By Skyline On Friday, August 03 rd, 2018 · In

FIELD NOTE: AUGUST 2018

WHEN SELF-CONTROL FAILS

77% of Americans report they are always trying to save money, but at 3.2%, the personal savings rate is nearing an all-time low.  A 2007 study revealed that 32% of Americans earning under $30k did not regularly pay their credit card bills in full. Surprisingly, 35% Americans earning $100k and over also reported the same issue.

US Personal Saving Rate

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What is the cause of this cognitive dissonance? Leaving individual differences and socio-economic causes aside, self-control is often latent when we splurge on dining out, shopping, or entertainment. While most of us have a desire to save more and spend less, few have the mental ability to deliver on their aspirational saving goals. Behavioral research suggests that self-control fails us due to the following causes: lack of self-monitoring, conflicting goals or beliefs, and/or depletion of energy. We discuss these causes and psychological tools you can use to counteract them below.

Lack of Self-Monitoring

We often mentally erase splurges, just like we mentally erase eating that sixth cookie. But, just like keeping a food diary can double weight loss, tracking your expenses can help you save money. There are many budgeting apps, like Mint or You Need a Budget, that make daily expenses more salient, but using Excel or the pen-and-paper method will also work.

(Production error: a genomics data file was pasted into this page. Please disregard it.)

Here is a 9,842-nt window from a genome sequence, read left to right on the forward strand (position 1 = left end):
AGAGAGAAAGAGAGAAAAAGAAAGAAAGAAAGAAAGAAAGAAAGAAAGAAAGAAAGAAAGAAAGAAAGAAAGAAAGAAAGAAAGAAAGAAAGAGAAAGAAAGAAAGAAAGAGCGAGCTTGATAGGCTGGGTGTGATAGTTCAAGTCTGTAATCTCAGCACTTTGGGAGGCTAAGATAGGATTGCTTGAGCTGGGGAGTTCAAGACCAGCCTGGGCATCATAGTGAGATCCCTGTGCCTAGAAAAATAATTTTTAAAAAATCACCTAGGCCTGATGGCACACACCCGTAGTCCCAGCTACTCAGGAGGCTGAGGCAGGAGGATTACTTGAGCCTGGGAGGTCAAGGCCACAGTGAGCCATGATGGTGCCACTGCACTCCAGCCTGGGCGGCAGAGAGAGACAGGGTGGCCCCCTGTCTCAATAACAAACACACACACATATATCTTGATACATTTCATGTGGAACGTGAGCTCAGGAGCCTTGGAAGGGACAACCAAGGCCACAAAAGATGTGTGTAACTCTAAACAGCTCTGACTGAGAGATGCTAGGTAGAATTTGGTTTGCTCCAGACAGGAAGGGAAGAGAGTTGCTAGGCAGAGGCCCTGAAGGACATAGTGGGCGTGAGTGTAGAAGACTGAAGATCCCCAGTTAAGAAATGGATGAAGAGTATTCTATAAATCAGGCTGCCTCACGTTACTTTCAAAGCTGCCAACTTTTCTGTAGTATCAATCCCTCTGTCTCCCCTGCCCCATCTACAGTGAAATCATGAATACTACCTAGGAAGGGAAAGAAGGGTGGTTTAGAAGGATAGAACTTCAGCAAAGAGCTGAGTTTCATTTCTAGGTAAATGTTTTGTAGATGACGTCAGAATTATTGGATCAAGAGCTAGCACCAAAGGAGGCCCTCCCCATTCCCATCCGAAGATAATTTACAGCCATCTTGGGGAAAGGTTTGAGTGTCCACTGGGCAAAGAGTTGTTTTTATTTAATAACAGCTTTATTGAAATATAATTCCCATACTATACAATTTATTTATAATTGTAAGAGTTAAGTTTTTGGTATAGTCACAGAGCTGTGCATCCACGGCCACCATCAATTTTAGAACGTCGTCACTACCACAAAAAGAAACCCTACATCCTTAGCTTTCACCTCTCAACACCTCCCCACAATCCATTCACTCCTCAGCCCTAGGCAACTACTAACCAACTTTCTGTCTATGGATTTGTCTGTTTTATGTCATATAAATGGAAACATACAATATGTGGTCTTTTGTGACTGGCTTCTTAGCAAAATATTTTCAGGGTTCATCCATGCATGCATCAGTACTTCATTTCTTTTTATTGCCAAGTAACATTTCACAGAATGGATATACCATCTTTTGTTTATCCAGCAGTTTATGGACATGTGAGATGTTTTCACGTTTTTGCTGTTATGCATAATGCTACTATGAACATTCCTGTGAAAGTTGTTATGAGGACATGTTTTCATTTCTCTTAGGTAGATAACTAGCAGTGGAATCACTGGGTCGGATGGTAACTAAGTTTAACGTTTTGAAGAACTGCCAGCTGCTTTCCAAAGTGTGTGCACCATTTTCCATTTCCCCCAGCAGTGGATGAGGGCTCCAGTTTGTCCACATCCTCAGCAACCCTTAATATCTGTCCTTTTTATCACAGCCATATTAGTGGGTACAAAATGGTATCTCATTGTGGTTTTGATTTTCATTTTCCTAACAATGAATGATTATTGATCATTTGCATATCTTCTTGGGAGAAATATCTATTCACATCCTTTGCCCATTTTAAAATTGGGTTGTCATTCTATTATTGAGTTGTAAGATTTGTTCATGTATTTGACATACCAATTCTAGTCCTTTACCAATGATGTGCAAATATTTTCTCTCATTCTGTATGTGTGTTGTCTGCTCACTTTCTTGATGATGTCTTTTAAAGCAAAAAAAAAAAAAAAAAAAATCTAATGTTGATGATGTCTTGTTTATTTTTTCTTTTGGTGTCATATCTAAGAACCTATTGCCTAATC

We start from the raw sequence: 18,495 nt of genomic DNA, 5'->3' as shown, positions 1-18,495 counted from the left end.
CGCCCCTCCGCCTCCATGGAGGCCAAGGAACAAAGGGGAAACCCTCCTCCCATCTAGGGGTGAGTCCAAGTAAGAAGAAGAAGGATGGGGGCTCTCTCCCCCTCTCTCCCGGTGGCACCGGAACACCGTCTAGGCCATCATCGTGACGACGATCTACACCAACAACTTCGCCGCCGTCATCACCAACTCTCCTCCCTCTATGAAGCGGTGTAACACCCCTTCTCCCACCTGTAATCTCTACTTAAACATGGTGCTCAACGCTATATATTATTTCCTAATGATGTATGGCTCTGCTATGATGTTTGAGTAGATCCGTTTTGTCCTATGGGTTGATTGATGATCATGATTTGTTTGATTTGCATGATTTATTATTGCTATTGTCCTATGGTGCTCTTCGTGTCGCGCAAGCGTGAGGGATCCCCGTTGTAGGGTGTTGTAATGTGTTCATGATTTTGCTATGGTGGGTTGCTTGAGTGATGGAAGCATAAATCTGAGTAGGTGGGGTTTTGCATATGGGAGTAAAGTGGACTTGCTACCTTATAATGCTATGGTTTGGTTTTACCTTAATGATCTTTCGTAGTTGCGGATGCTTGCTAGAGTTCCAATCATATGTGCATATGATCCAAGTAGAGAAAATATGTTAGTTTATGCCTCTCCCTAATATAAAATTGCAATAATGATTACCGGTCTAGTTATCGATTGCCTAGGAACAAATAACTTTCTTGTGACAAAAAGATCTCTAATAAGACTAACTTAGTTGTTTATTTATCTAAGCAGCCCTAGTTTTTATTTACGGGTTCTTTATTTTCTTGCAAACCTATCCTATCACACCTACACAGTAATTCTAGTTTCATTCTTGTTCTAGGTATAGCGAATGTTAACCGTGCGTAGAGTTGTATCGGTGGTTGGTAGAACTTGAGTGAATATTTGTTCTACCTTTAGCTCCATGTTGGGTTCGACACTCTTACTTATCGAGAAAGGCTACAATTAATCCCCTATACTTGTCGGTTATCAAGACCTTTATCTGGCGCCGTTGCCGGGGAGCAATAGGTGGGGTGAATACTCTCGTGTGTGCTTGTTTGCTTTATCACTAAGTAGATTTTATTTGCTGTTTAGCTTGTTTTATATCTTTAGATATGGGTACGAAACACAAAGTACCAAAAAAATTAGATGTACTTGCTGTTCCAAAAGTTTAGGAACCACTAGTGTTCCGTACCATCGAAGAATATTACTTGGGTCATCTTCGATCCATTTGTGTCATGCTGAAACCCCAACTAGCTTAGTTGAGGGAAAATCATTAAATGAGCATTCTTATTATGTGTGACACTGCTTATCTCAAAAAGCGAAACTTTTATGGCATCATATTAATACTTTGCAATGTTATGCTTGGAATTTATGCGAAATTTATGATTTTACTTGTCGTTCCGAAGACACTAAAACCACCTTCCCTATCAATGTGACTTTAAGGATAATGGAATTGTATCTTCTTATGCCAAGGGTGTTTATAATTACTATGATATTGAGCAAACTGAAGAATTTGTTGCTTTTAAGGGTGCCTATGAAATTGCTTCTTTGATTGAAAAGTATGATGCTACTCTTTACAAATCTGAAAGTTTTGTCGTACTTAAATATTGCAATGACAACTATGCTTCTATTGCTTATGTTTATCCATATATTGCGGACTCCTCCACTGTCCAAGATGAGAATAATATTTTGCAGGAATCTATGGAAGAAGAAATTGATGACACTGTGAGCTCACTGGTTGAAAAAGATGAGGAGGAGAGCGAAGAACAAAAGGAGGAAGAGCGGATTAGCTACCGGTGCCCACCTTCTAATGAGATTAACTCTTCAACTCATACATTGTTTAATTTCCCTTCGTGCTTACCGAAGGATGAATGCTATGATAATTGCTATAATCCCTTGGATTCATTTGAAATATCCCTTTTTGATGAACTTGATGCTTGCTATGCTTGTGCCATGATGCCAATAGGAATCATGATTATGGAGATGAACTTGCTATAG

If necessary, track what causes compulsive shopping by noting your mood in your spending log. Research has traditionally found positive emotions, such as excitement and pleasure, to be a precursor to impulsive buying behavior. However, overspending can also stem from negative moods that diminish self-control. Consumers experiencing anxiety, lack of self-esteem, or frustration may turn to shopping as a means to alleviate their negative feelings.

Conflicting Goals

Self-control is required whenever goal attainment (e.g. saving for a car) comes with the cost of a competing goal or temptation (e.g. getting drinks with friends). When the perceived benefit of the temptation is stronger than the immediacy of the goal, self-control fails. The trick is to intentionally skew the scales; temptations should be anticipated, avoided, paired with a penalty, devalued, and/or bundled to decrease their appeal. Mentally bundling costs can make temptations, such as isolated impulsive purchases, more relevant. For example, buying a single pack of cigarettes seems minute, but smoking a pack a day adds up to $2,000 or more a year. 

Ego Depletion

Self-control is a limited but renewable resource. Research shows that individuals perform more poorly on self-control activities when their self-control has been depleted by prior tasks, a phenomenon psychologists have coined “ego depletion.” Unfortunately, self-control training delivers modest results at best, so external means of control are often necessary. For example, knowing that visual and physical proximity to items increases the desire to purchase, an individual might avoid visiting malls, watching shopping networks, or browsing eBay. Anticipating possible temptations and eliminating the future freedom of choice increases likelihood of goal attainment.

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